On Sunday 19 June 2016 around 60 people gathered at the embassy of Ecuador, London, in a show of solidarity with WikiLeaks editor Julian Assange; the date marking the 4th anniversary of his entry into the protective care of the embassy. The coming together was also an opportunity to thank Ecuador for its on-going protection of the publisher – asylum offered in recognition of the comprehensive US grand jury investigation into WikiLeaks and other threats – and to protest at Sweden’s continuing obfuscation and delay in prosecuting their allegations against Assange, denying him the full freedom of movement entitled under his asylum protection.
Well attended, our vigil brought people from all walks of life, representatives of organisations like Queer Strike and the Payday Network, supporters of WikiLeaks and Chelsea Manning and Whistleblowers.
Eileen Chubb from Compassion in Care and The Whistler reads out a statement of support for Julian Assange:
Additionally the 4-year anniversary was marked by an impressive global series of events under the title ‘First They Came for Assange’, with numerous high-profile artists, performers, writers and thinkers participating (see link below). In the midst of our vigil, here came out of the Embassy unexpected gifts of sweets to share and T-Shirts to wear to everyone’s delight!
On the street in Knightsbridge familiar and new faces merged in a wonderfully sociable ensemble. What continues to mark these gatherings is their distinctly international feel: you meet and speak with people from all over the globe who comprehend the significance of Assange’s work and the nature of politically-constructed campaigns against those who speak truth to power. This includes international press and journalists outside of the privileged UK mainstream bubble, more experienced and better understanding the backdrop that frames Assange’s predicament.
Sunday’s show of support included whistleblowers, activists, community rights groups and concerned citizens who have become aware of the exceptional nature of both the Swedish prosecution and the UK’s relationship with it. The recognition of wilfully sub-standard process in Sweden and the wider absence of any significant governmental pressure to address it, from within Sweden or abroad, rings alarm bells for many who have experience of the wrath of state power.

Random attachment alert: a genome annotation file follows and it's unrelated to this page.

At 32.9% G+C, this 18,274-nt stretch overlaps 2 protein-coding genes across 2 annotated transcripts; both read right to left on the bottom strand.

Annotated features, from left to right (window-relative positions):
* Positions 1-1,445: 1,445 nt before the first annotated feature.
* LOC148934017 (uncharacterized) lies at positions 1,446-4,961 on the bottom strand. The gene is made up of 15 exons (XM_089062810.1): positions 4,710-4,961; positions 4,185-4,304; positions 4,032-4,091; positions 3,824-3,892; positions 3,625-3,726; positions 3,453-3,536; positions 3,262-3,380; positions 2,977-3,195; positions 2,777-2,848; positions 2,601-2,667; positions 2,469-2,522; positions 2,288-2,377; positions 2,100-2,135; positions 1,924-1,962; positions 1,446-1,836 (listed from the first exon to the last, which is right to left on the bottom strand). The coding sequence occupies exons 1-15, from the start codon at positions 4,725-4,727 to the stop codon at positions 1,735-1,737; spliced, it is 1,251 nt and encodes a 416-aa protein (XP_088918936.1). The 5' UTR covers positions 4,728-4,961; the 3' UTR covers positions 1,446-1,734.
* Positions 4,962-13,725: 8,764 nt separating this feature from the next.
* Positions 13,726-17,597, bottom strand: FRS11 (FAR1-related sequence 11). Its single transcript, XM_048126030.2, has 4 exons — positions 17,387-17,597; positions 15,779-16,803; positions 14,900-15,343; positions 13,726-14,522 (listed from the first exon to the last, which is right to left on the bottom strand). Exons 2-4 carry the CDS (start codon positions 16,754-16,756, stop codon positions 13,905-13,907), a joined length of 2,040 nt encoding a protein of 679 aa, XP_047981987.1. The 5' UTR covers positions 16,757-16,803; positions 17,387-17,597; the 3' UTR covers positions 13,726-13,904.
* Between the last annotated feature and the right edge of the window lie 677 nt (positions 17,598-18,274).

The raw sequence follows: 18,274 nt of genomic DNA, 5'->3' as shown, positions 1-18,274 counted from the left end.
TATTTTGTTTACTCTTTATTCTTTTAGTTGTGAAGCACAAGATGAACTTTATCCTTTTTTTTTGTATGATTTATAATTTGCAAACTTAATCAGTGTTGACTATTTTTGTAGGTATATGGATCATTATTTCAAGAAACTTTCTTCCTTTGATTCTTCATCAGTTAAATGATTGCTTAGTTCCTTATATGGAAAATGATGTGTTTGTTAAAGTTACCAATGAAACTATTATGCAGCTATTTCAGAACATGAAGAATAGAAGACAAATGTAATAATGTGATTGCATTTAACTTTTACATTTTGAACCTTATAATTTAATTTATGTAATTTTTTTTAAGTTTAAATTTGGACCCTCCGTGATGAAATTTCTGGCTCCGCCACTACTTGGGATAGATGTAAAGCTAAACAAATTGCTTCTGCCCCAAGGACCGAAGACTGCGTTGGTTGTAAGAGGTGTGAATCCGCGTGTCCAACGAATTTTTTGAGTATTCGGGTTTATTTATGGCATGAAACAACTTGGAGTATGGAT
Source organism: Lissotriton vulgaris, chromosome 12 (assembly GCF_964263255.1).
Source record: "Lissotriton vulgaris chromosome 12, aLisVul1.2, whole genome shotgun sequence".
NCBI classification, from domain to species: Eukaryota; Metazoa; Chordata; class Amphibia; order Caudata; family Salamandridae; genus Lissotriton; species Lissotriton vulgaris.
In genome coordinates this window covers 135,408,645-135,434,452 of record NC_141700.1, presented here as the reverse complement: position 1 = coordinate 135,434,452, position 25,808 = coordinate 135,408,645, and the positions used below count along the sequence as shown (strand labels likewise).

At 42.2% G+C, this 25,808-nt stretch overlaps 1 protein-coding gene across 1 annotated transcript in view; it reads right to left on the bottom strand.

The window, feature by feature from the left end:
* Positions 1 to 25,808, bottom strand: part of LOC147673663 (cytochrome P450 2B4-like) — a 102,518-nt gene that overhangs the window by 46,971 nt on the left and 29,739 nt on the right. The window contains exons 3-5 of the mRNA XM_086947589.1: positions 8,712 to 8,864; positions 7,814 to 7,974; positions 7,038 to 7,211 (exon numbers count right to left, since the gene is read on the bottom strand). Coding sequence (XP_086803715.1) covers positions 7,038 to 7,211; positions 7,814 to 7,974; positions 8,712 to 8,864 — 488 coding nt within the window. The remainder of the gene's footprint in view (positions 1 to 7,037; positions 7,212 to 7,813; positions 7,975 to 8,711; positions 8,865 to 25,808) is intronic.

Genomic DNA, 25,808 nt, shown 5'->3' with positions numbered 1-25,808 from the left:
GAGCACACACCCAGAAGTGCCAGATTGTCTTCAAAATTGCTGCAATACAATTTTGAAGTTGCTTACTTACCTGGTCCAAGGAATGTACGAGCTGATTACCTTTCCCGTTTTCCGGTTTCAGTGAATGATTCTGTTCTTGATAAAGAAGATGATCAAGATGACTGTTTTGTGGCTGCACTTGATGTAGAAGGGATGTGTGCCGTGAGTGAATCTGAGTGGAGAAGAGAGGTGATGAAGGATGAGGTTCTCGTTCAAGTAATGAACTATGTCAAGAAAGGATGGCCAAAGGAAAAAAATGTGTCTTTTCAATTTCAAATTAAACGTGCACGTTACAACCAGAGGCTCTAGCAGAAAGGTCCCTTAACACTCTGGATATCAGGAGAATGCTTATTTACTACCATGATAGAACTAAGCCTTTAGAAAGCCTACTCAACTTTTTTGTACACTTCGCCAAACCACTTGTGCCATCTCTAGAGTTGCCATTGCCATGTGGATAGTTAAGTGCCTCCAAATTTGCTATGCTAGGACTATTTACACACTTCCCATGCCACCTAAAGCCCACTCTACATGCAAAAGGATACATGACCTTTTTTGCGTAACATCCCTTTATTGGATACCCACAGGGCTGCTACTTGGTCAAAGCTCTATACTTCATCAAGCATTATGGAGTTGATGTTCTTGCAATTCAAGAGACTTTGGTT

Yet whilst such serious issues are discussed and debated on the street, there remains also a remarkably upbeat sociability and comradeship. As usual, long-running supporters and friends from Australia provide a cheering backdrop of songs of resistance.
Ciaron O’Reilly spoke in solidarity with Julian Assange:
Infectious vocal solidarity is ever-present from London’s Ecuadorian community and the gently mischievous joking between acquaintances brought together over half a decade or more – far too long in the circumstances – raises the spirits. Sustenance by way of snacks and T-shirts from WikiLeaks added to what felt like a community occasion: as these events increasingly do. This helps. For those that by speaking up for Assange face hostility and abuse on the street and via professional trolls online, the strength and support of our community, the fact that it continues to evolve and stand strong means a lot.